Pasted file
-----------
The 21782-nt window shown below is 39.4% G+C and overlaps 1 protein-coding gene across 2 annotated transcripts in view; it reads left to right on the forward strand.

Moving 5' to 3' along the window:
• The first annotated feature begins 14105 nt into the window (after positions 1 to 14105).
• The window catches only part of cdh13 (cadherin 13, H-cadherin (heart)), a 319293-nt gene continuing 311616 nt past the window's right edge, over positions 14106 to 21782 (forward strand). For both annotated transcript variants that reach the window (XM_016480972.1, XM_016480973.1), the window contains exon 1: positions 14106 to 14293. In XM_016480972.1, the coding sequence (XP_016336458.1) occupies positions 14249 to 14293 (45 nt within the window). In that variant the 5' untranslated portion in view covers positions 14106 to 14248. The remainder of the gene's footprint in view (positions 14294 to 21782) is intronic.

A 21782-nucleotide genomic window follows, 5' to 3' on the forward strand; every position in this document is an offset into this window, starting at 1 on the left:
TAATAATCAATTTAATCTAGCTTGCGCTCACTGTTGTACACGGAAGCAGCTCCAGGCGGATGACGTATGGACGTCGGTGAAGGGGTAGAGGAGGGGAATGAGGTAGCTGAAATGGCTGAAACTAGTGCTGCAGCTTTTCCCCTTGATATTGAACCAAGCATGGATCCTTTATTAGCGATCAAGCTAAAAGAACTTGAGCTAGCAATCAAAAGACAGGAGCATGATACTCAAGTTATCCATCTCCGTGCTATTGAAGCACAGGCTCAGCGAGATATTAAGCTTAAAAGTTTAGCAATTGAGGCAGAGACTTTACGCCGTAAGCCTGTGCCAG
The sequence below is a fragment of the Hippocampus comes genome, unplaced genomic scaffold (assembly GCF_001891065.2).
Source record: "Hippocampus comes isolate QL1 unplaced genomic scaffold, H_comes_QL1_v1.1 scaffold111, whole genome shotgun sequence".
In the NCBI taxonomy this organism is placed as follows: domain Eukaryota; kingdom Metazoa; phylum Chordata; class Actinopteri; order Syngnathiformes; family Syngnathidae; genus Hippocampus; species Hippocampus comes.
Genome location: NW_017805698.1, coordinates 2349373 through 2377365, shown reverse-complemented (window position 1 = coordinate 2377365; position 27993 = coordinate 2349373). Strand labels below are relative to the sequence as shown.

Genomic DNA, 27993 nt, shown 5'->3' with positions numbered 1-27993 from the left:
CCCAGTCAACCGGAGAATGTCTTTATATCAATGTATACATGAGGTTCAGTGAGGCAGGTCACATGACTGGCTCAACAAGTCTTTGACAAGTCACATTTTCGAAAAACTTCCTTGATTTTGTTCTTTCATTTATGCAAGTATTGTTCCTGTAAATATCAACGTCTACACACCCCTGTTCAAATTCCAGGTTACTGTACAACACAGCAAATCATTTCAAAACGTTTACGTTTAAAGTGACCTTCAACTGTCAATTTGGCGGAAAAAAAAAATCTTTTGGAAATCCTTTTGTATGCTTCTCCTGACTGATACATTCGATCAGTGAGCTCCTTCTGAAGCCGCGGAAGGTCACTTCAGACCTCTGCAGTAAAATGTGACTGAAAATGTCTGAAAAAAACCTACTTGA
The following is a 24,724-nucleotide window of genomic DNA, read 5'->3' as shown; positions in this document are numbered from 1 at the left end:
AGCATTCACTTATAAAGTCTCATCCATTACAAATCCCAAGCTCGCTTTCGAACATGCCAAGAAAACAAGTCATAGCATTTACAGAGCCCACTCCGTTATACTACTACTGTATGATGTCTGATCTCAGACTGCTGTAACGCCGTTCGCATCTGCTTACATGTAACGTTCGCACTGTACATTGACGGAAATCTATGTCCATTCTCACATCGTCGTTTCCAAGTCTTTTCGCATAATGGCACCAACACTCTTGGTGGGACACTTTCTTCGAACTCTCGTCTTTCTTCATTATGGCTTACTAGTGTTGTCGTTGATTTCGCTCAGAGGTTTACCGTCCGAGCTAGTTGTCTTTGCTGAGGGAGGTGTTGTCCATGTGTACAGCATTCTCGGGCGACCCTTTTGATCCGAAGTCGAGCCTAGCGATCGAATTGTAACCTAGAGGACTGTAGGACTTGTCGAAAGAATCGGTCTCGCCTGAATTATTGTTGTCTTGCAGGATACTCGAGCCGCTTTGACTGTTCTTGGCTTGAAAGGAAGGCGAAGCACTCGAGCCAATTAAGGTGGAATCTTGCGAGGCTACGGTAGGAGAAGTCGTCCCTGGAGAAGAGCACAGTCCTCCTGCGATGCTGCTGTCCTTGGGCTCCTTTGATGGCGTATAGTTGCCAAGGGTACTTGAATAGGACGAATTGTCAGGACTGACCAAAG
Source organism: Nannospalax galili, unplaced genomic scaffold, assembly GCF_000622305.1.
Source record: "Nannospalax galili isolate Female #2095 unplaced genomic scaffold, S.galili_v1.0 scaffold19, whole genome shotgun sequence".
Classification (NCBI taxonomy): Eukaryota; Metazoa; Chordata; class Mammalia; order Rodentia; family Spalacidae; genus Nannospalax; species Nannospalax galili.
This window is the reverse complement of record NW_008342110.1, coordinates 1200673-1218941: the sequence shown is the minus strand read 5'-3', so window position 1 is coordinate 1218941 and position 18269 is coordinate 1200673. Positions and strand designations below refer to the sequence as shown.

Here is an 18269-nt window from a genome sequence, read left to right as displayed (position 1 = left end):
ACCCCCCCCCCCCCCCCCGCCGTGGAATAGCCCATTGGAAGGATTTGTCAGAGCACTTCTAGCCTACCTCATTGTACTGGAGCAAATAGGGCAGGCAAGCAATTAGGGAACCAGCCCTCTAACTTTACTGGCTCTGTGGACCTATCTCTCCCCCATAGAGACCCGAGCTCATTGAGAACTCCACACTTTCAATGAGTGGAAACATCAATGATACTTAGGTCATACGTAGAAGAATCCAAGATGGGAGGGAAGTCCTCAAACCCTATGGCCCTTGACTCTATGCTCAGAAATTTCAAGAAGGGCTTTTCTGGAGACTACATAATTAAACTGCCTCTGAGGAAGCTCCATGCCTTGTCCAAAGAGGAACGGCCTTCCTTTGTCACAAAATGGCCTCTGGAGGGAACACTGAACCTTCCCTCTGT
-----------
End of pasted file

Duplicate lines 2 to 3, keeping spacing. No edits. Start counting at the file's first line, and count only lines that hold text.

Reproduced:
Moving 5' to 3' along the window:
• The first annotated feature begins 14105 nt into the window (after positions 1 to 14105).